No, seeing a miracle, is not enough to bring faith to every person who sees it. Some refuse. Some did refuse on Pentecost. And you can refuse. And here’s the enigma about the Holy Spirit. He is a Gentleman. He doesn’t force anyone to believe in Jesus. He calls, He invites, He enlightens, but if you, by your own willful ignorance (and Scripture calls it disobedience) refuse to believe He does not force it on you. In that sense, God is truly the greatest Lover in the world. He woos us with loving words and deeds, He calls, He invites, He gathers, He enlightens, but He never forces. God wields two kinds of power. There is the power of the empty tomb and there is the power of the cross. When God speaks in His raw power, “Let there be Light,” there is Light. When He raised Jesus from the dead He used raw power – there was an earthquake, angels rolled the stone away – and God’s Son was raised on the 3rd day. But when God speaks through His Word and through His Holy Spirit – the power of the cross – it is a special personal Invitation and it is resistible. In Revelation 3:20 Jesus puts it this way: “Behold I stand at the door and knock. If anyone hears my voice and lets me in, my Father and I will come to him and live with him and be with him.”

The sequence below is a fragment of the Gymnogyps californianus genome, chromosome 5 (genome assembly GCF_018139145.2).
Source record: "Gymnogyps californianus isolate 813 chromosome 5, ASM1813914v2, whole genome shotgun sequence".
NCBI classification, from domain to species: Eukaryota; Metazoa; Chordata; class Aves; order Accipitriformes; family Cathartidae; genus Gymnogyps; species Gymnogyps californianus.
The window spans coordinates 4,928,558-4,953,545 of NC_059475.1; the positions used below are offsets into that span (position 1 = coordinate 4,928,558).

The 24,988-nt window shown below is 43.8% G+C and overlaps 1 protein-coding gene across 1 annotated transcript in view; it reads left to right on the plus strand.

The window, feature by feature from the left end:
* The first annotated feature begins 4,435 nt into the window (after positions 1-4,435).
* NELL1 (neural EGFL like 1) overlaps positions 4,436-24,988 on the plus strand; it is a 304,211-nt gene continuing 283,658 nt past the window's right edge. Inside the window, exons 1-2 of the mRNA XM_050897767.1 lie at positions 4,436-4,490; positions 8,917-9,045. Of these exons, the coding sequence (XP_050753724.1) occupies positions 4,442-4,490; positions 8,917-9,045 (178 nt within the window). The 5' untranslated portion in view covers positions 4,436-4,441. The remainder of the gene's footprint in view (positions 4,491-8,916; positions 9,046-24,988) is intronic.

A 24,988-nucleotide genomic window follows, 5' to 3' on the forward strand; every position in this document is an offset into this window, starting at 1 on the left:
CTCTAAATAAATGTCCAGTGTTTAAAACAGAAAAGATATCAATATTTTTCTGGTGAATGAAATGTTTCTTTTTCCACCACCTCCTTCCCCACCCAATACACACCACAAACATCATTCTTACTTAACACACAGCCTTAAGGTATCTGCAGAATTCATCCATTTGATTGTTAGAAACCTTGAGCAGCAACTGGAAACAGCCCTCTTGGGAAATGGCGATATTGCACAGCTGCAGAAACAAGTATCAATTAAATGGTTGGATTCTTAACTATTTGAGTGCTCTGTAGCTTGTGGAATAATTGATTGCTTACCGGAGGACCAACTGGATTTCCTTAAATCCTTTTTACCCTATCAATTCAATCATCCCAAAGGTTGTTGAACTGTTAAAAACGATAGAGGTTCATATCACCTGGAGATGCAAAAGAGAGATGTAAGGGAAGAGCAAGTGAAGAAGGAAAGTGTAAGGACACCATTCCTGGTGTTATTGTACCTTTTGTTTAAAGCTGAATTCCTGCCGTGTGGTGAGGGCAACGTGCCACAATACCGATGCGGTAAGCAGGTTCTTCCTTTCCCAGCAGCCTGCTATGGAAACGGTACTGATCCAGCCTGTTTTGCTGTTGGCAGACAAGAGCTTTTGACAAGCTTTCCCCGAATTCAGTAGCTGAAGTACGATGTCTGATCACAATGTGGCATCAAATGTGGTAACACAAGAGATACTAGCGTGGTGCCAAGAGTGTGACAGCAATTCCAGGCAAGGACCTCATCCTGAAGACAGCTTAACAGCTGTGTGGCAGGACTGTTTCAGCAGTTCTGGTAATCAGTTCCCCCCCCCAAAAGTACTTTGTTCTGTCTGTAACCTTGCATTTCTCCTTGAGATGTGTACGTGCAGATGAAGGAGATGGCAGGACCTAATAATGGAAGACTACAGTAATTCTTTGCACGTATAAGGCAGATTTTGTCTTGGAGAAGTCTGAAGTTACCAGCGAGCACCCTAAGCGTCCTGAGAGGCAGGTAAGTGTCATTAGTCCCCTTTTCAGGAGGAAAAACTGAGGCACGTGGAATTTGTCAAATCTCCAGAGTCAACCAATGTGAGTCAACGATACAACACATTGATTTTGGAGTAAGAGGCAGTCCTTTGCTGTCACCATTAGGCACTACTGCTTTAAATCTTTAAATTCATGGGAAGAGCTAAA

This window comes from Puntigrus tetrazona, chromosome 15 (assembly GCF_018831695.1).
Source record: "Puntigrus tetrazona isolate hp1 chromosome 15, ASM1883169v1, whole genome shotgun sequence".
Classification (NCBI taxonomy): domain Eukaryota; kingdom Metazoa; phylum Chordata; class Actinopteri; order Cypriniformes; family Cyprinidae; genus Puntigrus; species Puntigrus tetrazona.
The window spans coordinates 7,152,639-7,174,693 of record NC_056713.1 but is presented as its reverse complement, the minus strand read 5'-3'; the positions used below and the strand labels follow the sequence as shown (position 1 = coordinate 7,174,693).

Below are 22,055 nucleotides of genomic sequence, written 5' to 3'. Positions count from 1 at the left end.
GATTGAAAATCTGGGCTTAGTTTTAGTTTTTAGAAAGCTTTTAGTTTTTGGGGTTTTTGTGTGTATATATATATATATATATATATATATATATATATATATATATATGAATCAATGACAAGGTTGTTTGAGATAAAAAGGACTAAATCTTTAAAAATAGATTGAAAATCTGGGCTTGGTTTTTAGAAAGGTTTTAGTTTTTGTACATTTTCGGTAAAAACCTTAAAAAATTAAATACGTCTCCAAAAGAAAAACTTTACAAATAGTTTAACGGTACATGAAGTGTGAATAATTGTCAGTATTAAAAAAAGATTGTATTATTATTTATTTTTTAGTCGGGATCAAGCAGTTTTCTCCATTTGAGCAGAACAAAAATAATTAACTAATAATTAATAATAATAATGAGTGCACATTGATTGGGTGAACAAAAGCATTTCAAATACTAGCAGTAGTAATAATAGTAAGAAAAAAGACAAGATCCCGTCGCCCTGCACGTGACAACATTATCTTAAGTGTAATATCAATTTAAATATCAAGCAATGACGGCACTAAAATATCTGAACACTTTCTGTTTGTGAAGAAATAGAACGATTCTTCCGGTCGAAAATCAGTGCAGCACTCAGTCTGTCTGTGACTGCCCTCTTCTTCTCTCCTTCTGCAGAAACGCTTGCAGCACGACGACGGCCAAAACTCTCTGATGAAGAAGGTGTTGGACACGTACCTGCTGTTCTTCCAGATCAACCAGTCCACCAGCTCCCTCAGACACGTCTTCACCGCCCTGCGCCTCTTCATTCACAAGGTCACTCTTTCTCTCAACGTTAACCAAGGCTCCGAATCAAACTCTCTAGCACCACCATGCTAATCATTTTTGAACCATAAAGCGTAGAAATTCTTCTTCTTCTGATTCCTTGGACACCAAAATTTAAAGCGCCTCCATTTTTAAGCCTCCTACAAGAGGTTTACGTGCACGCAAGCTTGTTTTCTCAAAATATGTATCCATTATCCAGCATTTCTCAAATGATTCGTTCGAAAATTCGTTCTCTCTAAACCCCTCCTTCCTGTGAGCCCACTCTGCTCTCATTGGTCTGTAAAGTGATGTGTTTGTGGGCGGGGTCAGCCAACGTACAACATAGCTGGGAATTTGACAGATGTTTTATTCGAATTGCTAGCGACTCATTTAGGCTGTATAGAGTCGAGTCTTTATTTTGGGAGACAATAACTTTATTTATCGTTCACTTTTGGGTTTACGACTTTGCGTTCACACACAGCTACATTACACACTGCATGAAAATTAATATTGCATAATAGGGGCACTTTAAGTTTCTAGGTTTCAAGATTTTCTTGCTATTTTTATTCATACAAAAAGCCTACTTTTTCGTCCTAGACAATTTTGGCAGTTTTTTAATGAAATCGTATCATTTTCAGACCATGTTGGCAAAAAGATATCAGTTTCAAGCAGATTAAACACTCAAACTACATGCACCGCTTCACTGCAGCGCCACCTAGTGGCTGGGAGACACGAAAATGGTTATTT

The power of the cross is the power to willingly release heavenly status and privileges, to live and die amongst His creatures, emptying Himself, becoming nothing, giving up riches and becoming poor so that His creatures could become rich through His poverty (2 Cor. 8:9, Phil. 2:7-8). It is the kind of power which turns the world and all our assumptions on its head, saying “the last will be first, and the first will be last” (Matt. 20:16; cf. Matt. 19:30, Mk. 10:31, Lk. 13:30). It teaches that the one who deserves the most praise and honor is not the one who conquers or possesses the greatest brute force or political might; rather, it is the one who makes himself nothing, who becomes the lowliest servant, who sacrifices himself in life and death, who will be the most highly exalted (Phil. 2:8-11).